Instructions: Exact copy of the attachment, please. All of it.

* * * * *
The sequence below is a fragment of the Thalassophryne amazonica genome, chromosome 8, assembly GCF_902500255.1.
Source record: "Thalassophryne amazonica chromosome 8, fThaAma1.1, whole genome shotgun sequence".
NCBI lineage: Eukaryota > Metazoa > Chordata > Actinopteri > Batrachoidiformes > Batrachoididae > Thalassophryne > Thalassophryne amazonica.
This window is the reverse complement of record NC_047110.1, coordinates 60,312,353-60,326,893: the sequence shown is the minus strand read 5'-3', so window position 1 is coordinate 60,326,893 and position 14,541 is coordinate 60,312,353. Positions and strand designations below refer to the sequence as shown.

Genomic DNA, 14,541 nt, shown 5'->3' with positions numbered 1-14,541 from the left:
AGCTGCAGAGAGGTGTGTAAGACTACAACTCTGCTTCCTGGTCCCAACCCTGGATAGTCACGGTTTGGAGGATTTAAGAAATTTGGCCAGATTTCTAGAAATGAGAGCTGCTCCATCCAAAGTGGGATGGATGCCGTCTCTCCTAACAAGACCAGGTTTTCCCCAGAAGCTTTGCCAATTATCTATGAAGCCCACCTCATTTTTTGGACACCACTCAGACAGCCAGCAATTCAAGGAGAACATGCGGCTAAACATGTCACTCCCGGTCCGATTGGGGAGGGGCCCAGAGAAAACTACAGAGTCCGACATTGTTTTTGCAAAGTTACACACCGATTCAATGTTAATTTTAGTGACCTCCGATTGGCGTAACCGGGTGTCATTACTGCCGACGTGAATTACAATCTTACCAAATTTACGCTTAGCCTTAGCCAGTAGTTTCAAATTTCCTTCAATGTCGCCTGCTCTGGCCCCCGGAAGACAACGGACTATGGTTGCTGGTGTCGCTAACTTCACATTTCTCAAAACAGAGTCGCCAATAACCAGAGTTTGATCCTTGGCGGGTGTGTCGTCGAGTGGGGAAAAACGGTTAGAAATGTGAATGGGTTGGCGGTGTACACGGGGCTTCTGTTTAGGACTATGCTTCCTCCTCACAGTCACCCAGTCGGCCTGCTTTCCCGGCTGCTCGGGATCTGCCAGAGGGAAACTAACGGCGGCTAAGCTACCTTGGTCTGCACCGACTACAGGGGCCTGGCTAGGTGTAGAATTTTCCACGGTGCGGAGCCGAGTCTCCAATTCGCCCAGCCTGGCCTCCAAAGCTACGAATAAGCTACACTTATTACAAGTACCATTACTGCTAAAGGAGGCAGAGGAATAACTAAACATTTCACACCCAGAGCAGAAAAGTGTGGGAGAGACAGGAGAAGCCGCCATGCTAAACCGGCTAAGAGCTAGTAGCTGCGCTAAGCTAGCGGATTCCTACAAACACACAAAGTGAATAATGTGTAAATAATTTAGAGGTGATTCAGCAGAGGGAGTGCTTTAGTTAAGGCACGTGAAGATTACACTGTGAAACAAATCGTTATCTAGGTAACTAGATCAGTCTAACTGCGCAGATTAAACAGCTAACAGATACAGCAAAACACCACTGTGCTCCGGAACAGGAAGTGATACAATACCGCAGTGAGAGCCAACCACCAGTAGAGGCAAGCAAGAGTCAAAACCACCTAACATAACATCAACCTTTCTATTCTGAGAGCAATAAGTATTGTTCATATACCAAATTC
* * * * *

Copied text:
The sequence below is a fragment of the Thalassophryne amazonica genome, chromosome 8, assembly GCF_902500255.1.
Source record: "Thalassophryne amazonica chromosome 8, fThaAma1.1, whole genome shotgun sequence".
NCBI lineage: Eukaryota > Metazoa > Chordata > Actinopteri > Batrachoidiformes > Batrachoididae > Thalassophryne > Thalassophryne amazonica.
This window is the reverse complement of record NC_047110.1, coordinates 60,312,353-60,326,893: the sequence shown is the minus strand read 5'-3', so window position 1 is coordinate 60,326,893 and position 14,541 is coordinate 60,312,353. Positions and strand designations below refer to the sequence as shown.

Genomic DNA, 14,541 nt, shown 5'->3' with positions numbered 1-14,541 from the left:
AGCTGCAGAGAGGTGTGTAAGACTACAACTCTGCTTCCTGGTCCCAACCCTGGATAGTCACGGTTTGGAGGATTTAAGAAATTTGGCCAGATTTCTAGAAATGAGAGCTGCTCCATCCAAAGTGGGATGGATGCCGTCTCTCCTAACAAGACCAGGTTTTCCCCAGAAGCTTTGCCAATTATCTATGAAGCCCACCTCATTTTTTGGACACCACTCAGACAGCCAGCAATTCAAGGAGAACATGCGGCTAAACATGTCACTCCCGGTCCGATTGGGGAGGGGCCCAGAGAAAACTACAGAGTCCGACATTGTTTTTGCAAAGTTACACACCGATTCAATGTTAATTTTAGTGACCTCCGATTGGCGTAACCGGGTGTCATTACTGCCGACGTGAATTACAATCTTACCAAATTTACGCTTAGCCTTAGCCAGTAGTTTCAAATTTCCTTCAATGTCGCCTGCTCTGGCCCCCGGAAGACAACGGACTATGGTTGCTGGTGTCGCTAACTTCACATTTCTCAAAACAGAGTCGCCAATAACCAGAGTTTGATCCTTGGCGGGTGTGTCGTCGAGTGGGGAAAAACGGTTAGAAATGTGAATGGGTTGGCGGTGTACACGGGGCTTCTGTTTAGGACTATGCTTCCTCCTCACAGTCACCCAGTCGGCCTGCTTTCCCGGCTGCTCGGGATCTGCCAGAGGGAAACTAACGGCGGCTAAGCTACCTTGGTCTGCACCGACTACAGGGGCCTGGCTAGGTGTAGAATTTTCCACGGTGCGGAGCCGAGTCTCCAATTCGCCCAGCCTGGCCTCCAAAGCTACGAATAAGCTACACTTATTACAAGTACCATTACTGCTAAAGGAGGCAGAGGAATAACTAAACATTTCACACCCAGAGCAGAAAAGTGTGGGAGAGACAGGAGAAGCCGCCATGCTAAACCGGCTAAGAGCTAGTAGCTGCGCTAAGCTAGCGGATTCCTACAAACACACAAAGTGAATAATGTGTAAATAATTTAGAGGTGATTCAGCAGAGGGAGTGCTTTAGTTAAGGCACGTGAAGATTACACTGTGAAACAAATCGTTATCTAGGTAACTAGATCAGTCTAACTGCGCAGATTAAACAGCTAACAGATACAGCAAAACACCACTGTGCTCCGGAACAGGAAGTGATACAATACCGCAGTGAGAGCCAACCACCAGTAGAGGCAAGCAAGAGTCAAAACCACCTAACATAACATCAACCTTTCTATTCTGAGAGCAATAAGTATTGTTCATATACCAAATTC